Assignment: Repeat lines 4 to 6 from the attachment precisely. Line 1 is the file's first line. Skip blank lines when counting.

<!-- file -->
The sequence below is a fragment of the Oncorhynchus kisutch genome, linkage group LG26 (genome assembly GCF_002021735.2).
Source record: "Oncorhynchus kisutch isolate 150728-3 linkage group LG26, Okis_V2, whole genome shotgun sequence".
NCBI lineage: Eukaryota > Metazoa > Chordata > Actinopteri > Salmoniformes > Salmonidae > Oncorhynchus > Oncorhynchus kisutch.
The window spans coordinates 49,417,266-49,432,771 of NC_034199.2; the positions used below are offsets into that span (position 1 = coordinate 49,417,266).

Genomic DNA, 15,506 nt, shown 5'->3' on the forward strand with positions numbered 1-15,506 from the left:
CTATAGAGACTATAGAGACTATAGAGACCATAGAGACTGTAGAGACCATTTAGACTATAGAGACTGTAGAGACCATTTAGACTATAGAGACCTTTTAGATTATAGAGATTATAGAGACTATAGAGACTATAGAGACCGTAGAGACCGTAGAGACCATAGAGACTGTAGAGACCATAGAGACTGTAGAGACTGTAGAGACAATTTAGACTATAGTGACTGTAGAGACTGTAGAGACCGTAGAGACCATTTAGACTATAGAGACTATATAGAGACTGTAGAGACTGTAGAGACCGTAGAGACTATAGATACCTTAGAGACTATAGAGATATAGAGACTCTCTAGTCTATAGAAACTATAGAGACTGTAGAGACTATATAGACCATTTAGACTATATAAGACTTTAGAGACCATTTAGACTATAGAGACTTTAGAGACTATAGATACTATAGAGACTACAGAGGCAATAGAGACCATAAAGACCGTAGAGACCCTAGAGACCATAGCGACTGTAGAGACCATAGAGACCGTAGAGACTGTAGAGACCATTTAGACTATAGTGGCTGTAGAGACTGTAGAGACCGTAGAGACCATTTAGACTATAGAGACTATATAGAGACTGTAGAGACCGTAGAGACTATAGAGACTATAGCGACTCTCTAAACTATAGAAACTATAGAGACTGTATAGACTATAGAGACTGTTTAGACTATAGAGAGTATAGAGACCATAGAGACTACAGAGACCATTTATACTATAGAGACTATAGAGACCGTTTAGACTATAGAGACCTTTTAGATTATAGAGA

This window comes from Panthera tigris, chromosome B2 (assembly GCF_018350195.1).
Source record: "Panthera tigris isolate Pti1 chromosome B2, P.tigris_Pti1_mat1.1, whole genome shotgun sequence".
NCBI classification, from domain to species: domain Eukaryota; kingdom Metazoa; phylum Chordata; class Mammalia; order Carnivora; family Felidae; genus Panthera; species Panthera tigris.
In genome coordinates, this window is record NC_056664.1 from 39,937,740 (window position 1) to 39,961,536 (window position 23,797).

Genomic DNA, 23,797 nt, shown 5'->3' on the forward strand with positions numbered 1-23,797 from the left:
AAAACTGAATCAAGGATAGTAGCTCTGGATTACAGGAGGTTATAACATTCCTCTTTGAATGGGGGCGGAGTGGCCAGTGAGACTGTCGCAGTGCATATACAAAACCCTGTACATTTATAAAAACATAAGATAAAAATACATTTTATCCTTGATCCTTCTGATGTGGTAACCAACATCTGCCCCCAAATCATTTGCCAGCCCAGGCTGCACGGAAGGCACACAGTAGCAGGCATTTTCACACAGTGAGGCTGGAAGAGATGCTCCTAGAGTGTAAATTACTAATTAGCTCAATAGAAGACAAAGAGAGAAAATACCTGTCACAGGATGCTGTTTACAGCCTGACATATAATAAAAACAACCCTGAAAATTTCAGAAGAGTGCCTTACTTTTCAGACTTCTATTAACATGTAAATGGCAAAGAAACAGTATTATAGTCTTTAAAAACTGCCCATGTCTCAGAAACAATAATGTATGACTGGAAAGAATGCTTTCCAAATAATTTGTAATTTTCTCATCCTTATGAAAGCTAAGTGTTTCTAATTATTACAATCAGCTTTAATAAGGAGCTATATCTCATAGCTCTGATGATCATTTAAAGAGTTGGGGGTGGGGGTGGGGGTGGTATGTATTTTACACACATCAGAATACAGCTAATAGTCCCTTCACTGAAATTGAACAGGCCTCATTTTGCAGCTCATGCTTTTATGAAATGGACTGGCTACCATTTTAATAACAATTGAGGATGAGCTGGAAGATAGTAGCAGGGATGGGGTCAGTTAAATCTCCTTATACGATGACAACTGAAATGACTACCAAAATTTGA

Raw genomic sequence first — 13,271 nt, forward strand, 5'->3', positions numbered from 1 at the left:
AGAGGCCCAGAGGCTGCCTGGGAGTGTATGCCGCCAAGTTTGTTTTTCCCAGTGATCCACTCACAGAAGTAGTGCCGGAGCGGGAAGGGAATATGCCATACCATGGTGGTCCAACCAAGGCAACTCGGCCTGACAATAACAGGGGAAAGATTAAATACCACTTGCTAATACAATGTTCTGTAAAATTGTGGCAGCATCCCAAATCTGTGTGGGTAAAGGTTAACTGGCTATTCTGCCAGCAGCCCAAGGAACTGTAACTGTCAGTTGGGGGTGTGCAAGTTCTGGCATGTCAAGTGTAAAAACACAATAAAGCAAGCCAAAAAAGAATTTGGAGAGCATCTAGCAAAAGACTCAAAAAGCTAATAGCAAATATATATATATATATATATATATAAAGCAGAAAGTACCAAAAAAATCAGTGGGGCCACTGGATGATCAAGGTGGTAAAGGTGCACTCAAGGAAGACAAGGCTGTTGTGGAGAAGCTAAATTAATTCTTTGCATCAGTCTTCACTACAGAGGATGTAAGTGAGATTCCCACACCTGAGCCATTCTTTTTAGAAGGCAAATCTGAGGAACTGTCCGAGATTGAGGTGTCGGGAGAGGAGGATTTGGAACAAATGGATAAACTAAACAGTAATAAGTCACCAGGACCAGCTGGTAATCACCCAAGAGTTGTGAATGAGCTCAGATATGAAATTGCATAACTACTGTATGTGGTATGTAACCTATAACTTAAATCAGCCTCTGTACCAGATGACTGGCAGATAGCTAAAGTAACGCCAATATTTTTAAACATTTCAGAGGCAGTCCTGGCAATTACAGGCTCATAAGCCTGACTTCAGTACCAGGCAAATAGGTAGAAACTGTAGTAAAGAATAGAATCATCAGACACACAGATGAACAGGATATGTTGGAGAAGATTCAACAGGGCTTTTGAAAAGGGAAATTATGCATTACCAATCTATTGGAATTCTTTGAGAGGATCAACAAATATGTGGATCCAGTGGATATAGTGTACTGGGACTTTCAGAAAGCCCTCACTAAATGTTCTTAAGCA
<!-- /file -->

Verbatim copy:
The window spans coordinates 49,417,266-49,432,771 of NC_034199.2; the positions used below are offsets into that span (position 1 = coordinate 49,417,266).

Genomic DNA, 15,506 nt, shown 5'->3' on the forward strand with positions numbered 1-15,506 from the left:
CTATAGAGACTATAGAGACTATAGAGACCATAGAGACTGTAGAGACCATTTAGACTATAGAGACTGTAGAGACCATTTAGACTATAGAGACCTTTTAGATTATAGAGATTATAGAGACTATAGAGACTATAGAGACCGTAGAGACCGTAGAGACCATAGAGACTGTAGAGACCATAGAGACTGTAGAGACTGTAGAGACAATTTAGACTATAGTGACTGTAGAGACTGTAGAGACCGTAGAGACCATTTAGACTATAGAGACTATATAGAGACTGTAGAGACTGTAGAGACCGTAGAGACTATAGATACCTTAGAGACTATAGAGATATAGAGACTCTCTAGTCTATAGAAACTATAGAGACTGTAGAGACTATATAGACCATTTAGACTATATAAGACTTTAGAGACCATTTAGACTATAGAGACTTTAGAGACTATAGATACTATAGAGACTACAGAGGCAATAGAGACCATAAAGACCGTAGAGACCCTAGAGACCATAGCGACTGTAGAGACCATAGAGACCGTAGAGACTGTAGAGACCATTTAGACTATAGTGGCTGTAGAGACTGTAGAGACCGTAGAGACCATTTAGACTATAGAGACTATATAGAGACTGTAGAGACCGTAGAGACTATAGAGACTATAGCGACTCTCTAAACTATAGAAACTATAGAGACTGTATAGACTATAGAGACTGTTTAGACTATAGAGAGTATAGAGACCATAGAGACTACAGAGACCATTTATACTATAGAGACTATAGAGACCGTTTAGACTATAGAGACCTTTTAGATTATAGAGA